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A university professor went to visit a famous Zen master. While the master quietly served tea, the professor talked about Zen. The master poured the visitor's cup to the brim, and then kept pouring. The professor watched the overflowing cup until he could no longer restrain himself. "It's overfull! No more will go in!" the professor blurted. "You are like this cup," the master replied, "How can I show you Zen unless you first empty your cup."

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Word spread across the countryside about the wise Holy Man who lived in a small house atop the mountain. A man from the village decided to make the long and difficult journey to visit him. When he arrived at the house, he saw an old servant inside who greeting him at the door. "I would like to see the wise Holy Man," he said to the servant. The servant smiled and led him inside. As they walked through the house, the man from the village looked eagerly around the house, anticipating his encounter with the Holy Man. Before he knew it, he had been led to the back door and escorted outside. He stopped and turned to the servant, "But I want to see the Holy Man!"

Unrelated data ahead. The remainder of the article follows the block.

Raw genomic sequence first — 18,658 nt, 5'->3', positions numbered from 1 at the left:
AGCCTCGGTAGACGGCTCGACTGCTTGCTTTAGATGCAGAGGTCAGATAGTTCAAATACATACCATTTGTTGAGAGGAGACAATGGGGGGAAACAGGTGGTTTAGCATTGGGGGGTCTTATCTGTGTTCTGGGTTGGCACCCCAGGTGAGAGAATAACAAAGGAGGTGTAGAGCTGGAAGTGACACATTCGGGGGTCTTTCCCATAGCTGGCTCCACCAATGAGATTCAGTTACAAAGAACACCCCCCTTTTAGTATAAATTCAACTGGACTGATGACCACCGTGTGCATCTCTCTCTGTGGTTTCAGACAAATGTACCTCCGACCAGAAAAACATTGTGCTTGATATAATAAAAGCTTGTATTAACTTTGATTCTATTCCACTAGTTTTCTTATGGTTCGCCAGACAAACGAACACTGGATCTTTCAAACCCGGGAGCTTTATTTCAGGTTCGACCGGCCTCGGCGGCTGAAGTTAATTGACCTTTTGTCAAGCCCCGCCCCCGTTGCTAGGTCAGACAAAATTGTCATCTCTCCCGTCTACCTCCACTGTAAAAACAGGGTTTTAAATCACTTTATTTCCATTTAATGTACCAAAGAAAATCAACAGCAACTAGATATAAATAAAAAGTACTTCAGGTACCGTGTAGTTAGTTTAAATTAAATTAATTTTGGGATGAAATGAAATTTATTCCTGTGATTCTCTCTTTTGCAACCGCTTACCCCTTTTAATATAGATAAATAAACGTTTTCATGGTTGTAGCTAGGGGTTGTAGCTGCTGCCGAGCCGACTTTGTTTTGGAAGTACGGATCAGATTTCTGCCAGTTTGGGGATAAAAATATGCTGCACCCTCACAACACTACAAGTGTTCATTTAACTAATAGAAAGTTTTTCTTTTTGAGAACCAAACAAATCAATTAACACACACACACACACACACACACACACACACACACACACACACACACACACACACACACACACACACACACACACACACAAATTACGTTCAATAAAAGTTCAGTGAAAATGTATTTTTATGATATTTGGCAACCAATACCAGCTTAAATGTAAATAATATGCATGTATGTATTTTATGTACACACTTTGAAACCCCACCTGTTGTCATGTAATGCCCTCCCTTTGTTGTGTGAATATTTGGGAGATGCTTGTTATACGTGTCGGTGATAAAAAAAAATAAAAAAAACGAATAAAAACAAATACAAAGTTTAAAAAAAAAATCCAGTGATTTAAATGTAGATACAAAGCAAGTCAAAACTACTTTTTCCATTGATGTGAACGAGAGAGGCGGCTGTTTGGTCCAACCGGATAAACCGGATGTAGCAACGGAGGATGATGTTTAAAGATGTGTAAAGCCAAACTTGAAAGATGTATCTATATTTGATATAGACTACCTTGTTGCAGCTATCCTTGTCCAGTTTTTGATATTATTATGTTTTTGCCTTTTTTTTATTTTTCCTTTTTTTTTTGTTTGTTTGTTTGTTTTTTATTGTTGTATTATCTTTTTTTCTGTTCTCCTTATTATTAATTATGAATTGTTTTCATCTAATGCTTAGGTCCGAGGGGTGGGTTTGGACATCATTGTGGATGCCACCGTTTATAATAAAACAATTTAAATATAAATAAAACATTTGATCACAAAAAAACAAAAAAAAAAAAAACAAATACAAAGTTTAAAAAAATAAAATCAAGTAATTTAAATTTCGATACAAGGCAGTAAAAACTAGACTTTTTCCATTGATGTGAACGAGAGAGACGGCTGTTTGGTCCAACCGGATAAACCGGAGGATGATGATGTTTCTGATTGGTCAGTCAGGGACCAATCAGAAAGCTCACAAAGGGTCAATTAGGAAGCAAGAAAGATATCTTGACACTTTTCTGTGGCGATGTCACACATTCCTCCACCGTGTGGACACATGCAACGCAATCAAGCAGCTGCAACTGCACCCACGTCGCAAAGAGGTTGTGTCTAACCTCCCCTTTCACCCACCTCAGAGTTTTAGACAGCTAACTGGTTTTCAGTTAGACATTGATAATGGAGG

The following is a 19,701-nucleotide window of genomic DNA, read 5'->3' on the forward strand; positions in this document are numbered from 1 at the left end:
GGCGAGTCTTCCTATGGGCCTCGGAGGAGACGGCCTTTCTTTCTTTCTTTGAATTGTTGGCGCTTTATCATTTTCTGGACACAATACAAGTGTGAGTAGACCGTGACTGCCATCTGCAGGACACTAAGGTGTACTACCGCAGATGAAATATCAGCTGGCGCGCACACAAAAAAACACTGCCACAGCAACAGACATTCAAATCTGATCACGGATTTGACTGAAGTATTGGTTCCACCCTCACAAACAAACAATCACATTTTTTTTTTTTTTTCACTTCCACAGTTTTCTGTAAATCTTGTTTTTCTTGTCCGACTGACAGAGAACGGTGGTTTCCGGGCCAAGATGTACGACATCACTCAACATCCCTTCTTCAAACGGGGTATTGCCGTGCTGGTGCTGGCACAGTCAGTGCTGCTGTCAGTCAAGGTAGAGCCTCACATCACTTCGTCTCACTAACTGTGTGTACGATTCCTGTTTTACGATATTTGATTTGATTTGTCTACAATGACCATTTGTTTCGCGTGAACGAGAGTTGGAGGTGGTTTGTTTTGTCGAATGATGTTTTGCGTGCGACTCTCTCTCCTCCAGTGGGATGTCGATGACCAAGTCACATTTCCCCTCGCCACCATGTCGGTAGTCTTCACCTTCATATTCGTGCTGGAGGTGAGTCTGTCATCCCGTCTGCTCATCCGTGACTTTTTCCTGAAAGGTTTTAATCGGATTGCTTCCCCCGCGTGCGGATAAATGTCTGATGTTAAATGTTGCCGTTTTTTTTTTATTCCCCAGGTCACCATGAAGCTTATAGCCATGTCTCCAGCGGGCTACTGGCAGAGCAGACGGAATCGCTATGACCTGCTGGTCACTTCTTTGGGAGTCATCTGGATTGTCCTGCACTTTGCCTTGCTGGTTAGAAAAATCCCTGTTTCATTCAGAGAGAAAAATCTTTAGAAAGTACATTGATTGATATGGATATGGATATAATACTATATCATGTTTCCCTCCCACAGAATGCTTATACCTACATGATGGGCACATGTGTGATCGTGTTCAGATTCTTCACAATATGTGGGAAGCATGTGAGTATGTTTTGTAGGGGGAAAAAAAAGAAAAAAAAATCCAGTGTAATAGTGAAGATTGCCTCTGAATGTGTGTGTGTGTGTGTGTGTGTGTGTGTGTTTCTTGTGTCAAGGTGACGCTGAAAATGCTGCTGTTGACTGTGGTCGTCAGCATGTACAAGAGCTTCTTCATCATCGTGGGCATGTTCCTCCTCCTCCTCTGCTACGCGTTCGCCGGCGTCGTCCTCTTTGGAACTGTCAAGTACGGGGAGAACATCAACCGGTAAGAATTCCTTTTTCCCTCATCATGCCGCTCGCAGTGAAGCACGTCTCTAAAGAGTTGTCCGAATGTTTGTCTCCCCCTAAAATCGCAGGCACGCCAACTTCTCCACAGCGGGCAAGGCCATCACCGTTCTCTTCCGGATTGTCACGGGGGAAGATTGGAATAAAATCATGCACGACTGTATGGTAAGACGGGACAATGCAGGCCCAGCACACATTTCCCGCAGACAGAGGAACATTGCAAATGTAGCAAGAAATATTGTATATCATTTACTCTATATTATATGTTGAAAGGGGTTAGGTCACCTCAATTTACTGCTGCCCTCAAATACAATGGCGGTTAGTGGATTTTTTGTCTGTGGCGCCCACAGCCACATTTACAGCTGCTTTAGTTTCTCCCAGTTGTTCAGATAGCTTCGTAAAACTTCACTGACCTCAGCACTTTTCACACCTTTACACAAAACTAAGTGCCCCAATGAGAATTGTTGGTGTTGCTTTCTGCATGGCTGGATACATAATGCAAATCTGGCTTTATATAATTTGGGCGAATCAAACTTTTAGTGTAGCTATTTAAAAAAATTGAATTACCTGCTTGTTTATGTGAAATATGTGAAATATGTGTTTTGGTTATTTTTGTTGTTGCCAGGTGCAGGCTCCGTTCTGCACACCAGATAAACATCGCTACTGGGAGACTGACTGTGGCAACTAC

"You already have," said the old man. "Everyone you may meet in life, even if they appear plain and insignificant... see each of them as a wise Holy Man. If you do this, then whatever problem you brought here today will be solved."

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One day Chuang Tzu and a friend were walking by a river. "Look at the fish swimming about," said Chuang Tzu, "They are really enjoying themselves."
"You are not a fish," replied the friend, "So you can't truly know that they are enjoying themselves."